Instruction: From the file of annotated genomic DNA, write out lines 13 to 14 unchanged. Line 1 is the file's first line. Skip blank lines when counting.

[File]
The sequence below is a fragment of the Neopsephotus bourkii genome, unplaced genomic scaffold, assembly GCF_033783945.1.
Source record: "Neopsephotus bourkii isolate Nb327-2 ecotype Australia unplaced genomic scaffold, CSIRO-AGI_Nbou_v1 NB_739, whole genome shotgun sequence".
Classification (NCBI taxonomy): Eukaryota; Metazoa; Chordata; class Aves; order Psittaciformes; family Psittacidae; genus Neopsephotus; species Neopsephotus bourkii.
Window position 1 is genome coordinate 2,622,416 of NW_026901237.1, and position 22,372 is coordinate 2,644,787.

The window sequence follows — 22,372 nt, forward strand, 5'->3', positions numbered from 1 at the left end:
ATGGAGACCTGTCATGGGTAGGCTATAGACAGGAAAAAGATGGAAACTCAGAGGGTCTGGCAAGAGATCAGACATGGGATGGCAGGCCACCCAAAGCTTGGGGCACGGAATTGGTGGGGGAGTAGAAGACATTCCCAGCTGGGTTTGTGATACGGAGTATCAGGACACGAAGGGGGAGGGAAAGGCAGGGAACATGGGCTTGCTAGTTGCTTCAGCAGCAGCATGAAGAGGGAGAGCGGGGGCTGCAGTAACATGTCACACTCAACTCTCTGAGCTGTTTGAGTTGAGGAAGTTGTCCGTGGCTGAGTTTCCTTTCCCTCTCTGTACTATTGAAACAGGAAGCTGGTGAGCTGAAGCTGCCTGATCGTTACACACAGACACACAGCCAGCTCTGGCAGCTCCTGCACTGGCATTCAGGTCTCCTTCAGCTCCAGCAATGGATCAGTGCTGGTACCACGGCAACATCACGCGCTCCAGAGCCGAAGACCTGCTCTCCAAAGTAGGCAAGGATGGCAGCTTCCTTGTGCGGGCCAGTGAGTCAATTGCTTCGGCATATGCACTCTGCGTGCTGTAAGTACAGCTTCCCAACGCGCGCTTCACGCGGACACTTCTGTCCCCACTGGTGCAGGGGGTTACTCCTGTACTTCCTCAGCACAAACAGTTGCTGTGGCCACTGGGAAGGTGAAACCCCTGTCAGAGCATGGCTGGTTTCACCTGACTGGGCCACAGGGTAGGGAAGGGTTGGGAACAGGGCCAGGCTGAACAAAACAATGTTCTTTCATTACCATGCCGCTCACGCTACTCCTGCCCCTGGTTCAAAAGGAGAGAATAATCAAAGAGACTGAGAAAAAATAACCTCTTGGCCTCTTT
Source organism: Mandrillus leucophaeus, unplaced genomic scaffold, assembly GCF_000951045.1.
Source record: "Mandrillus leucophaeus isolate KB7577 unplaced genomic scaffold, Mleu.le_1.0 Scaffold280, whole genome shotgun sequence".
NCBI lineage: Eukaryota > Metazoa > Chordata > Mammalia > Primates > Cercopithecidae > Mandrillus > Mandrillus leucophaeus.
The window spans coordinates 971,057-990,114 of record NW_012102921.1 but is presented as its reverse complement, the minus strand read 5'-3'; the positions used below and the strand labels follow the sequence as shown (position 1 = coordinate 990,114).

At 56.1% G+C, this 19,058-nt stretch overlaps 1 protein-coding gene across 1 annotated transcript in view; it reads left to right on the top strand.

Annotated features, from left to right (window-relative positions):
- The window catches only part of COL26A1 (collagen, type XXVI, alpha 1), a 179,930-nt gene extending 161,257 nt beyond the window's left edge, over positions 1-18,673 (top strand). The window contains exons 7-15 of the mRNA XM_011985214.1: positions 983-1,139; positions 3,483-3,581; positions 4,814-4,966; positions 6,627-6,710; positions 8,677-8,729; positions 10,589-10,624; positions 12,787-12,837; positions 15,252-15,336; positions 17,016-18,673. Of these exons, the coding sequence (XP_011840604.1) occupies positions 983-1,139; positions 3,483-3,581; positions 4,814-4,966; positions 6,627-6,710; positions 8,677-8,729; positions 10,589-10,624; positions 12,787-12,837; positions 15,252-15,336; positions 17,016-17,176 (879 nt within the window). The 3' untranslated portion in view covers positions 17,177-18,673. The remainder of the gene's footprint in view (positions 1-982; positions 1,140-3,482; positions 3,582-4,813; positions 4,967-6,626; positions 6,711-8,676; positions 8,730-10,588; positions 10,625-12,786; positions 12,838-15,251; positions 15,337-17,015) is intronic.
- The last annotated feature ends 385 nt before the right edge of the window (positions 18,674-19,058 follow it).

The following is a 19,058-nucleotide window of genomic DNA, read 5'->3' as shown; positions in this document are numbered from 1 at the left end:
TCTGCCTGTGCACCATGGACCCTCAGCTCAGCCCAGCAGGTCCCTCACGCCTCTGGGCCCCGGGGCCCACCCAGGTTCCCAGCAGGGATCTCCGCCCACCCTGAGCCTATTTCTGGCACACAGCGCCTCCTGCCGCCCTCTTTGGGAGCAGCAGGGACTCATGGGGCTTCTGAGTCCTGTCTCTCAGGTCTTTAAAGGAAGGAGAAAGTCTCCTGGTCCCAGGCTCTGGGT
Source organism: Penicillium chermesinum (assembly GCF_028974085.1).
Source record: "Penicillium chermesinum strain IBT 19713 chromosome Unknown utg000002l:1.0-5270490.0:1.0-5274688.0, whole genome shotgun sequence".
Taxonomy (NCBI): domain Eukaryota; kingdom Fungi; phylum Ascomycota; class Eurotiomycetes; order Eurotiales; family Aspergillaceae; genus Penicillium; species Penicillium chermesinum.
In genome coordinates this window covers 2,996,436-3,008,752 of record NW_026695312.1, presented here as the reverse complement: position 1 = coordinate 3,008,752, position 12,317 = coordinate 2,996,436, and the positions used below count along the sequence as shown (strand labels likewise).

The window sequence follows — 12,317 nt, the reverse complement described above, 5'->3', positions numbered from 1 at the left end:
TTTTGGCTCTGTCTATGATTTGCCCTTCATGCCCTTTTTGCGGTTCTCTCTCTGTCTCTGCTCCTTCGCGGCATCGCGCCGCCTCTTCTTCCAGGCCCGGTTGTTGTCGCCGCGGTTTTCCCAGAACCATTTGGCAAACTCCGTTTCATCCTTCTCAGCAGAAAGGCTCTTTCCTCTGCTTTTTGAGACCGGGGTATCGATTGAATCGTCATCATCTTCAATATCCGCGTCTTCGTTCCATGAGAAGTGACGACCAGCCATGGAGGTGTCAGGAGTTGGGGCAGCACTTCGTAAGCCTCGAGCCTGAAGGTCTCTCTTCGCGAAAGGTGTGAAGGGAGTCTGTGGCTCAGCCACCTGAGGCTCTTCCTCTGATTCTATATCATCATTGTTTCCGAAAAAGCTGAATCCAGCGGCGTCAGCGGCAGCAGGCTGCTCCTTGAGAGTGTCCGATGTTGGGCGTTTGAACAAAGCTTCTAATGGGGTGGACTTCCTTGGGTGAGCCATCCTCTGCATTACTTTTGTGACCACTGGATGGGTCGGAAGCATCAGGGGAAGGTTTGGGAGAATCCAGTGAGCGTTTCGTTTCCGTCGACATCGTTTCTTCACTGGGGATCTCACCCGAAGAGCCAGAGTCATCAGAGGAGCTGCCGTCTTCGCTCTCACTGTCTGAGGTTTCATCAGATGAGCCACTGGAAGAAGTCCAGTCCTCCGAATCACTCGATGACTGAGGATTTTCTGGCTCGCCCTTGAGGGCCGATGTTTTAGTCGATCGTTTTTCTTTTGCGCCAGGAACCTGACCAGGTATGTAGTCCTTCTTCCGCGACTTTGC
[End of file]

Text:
- The window catches only part of COL26A1 (collagen, type XXVI, alpha 1), a 179,930-nt gene extending 161,257 nt beyond the window's left edge, over positions 1-18,673 (top strand). The window contains exons 7-15 of the mRNA XM_011985214.1: positions 983-1,139; positions 3,483-3,581; positions 4,814-4,966; positions 6,627-6,710; positions 8,677-8,729; positions 10,589-10,624; positions 12,787-12,837; positions 15,252-15,336; positions 17,016-18,673. Of these exons, the coding sequence (XP_011840604.1) occupies positions 983-1,139; positions 3,483-3,581; positions 4,814-4,966; positions 6,627-6,710; positions 8,677-8,729; positions 10,589-10,624; positions 12,787-12,837; positions 15,252-15,336; positions 17,016-17,176 (879 nt within the window). The 3' untranslated portion in view covers positions 17,177-18,673. The remainder of the gene's footprint in view (positions 1-982; positions 1,140-3,482; positions 3,582-4,813; positions 4,967-6,626; positions 6,711-8,676; positions 8,730-10,588; positions 10,625-12,786; positions 12,838-15,251; positions 15,337-17,015) is intronic.
- The last annotated feature ends 385 nt before the right edge of the window (positions 18,674-19,058 follow it).